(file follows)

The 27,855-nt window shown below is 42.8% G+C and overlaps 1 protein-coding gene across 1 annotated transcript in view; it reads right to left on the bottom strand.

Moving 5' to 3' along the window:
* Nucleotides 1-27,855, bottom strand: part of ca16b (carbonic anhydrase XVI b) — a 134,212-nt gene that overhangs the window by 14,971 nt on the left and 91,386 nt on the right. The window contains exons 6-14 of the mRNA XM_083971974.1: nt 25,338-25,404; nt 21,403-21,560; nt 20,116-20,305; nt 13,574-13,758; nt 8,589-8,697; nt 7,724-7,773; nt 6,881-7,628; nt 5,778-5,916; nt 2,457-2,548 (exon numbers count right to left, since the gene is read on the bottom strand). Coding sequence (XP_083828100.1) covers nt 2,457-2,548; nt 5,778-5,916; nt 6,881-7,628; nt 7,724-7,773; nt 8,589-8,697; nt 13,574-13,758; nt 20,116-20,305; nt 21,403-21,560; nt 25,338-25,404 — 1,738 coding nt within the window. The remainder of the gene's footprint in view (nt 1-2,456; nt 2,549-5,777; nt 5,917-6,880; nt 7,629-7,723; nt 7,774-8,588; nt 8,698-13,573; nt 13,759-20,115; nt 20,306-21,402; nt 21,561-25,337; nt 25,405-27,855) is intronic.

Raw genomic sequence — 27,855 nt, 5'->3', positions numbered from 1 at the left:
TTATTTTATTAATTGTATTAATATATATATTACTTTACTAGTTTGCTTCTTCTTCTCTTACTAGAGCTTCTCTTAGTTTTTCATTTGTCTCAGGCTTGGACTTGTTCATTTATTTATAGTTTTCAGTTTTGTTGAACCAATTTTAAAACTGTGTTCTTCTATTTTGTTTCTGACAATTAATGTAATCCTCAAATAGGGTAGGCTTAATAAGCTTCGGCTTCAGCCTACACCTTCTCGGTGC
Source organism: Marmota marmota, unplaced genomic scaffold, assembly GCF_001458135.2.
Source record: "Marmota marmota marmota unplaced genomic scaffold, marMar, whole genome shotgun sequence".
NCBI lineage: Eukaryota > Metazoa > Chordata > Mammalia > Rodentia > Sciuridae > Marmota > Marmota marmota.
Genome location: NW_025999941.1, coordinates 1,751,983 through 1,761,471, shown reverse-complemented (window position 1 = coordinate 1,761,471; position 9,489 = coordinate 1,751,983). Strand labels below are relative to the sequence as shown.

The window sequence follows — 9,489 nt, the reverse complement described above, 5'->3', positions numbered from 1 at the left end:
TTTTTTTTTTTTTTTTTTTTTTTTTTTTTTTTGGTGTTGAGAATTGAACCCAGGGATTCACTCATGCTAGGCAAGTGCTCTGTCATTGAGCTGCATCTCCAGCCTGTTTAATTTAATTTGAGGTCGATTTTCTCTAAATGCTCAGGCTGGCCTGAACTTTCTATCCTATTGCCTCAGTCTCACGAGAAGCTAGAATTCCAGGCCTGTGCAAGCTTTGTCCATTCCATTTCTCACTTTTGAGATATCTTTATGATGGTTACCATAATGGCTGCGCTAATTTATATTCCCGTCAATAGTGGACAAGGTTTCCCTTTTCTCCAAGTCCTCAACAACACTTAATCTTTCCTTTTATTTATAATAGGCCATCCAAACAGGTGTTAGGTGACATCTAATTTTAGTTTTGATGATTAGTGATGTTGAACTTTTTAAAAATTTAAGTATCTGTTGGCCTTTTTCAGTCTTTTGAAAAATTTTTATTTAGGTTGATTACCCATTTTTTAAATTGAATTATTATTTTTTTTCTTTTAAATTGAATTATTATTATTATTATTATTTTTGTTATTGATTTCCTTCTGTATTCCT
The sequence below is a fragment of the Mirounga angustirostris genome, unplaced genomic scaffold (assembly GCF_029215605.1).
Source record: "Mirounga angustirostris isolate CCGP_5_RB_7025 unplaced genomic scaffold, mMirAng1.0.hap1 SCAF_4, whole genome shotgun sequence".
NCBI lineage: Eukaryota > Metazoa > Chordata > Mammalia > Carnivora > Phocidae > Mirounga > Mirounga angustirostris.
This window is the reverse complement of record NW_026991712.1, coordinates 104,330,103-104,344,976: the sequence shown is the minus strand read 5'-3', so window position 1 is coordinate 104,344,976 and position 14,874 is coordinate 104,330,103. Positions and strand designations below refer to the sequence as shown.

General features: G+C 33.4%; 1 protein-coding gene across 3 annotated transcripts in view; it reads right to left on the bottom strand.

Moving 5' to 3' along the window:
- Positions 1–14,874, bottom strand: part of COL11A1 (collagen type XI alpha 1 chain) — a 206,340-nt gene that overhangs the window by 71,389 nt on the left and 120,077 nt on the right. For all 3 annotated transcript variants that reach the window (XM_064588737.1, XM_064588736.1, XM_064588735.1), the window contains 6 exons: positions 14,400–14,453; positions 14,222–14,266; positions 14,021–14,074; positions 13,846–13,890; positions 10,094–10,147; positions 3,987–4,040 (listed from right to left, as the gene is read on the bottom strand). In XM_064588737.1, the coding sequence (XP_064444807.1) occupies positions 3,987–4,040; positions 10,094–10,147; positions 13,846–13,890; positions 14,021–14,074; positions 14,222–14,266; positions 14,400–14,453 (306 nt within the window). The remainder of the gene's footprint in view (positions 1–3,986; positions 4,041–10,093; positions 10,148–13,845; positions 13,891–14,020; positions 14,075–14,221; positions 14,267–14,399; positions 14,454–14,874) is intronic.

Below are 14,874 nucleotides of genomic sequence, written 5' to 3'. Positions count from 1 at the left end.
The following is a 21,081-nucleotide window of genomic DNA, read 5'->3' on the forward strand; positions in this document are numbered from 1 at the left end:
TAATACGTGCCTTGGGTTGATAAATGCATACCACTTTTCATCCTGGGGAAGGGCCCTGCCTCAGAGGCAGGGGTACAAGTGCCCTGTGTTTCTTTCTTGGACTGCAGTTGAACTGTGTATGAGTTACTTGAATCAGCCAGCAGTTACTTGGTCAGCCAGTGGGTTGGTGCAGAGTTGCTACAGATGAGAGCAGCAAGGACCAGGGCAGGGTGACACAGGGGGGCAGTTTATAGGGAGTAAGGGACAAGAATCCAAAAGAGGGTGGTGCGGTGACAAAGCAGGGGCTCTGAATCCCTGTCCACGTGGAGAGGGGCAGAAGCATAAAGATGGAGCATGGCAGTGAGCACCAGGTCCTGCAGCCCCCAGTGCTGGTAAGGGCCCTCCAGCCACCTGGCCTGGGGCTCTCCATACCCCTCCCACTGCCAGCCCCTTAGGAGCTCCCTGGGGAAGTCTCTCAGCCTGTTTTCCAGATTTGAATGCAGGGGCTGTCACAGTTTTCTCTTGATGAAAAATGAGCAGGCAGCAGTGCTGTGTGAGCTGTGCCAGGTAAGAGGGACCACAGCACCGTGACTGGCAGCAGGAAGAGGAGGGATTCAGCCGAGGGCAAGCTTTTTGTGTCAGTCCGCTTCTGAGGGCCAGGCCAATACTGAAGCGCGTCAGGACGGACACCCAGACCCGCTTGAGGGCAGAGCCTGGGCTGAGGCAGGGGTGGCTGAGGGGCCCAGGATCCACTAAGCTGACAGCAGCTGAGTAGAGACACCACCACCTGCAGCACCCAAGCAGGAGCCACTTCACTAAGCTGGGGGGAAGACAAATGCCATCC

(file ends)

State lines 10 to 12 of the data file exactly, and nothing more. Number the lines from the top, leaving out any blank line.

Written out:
The window sequence follows — 9,489 nt, the reverse complement described above, 5'->3', positions numbered from 1 at the left end:
TTTTTTTTTTTTTTTTTTTTTTTTTTTTTTTTGGTGTTGAGAATTGAACCCAGGGATTCACTCATGCTAGGCAAGTGCTCTGTCATTGAGCTGCATCTCCAGCCTGTTTAATTTAATTTGAGGTCGATTTTCTCTAAATGCTCAGGCTGGCCTGAACTTTCTATCCTATTGCCTCAGTCTCACGAGAAGCTAGAATTCCAGGCCTGTGCAAGCTTTGTCCATTCCATTTCTCACTTTTGAGATATCTTTATGATGGTTACCATAATGGCTGCGCTAATTTATATTCCCGTCAATAGTGGACAAGGTTTCCCTTTTCTCCAAGTCCTCAACAACACTTAATCTTTCCTTTTATTTATAATAGGCCATCCAAACAGGTGTTAGGTGACATCTAATTTTAGTTTTGATGATTAGTGATGTTGAACTTTTTAAAAATTTAAGTATCTGTTGGCCTTTTTCAGTCTTTTGAAAAATTTTTATTTAGGTTGATTACCCATTTTTTAAATTGAATTATTATTTTTTTTCTTTTAAATTGAATTATTATTATTATTATTATTTTTGTTATTGATTTCCTTCTGTATTCCT
The sequence below is a fragment of the Mirounga angustirostris genome, unplaced genomic scaffold (assembly GCF_029215605.1).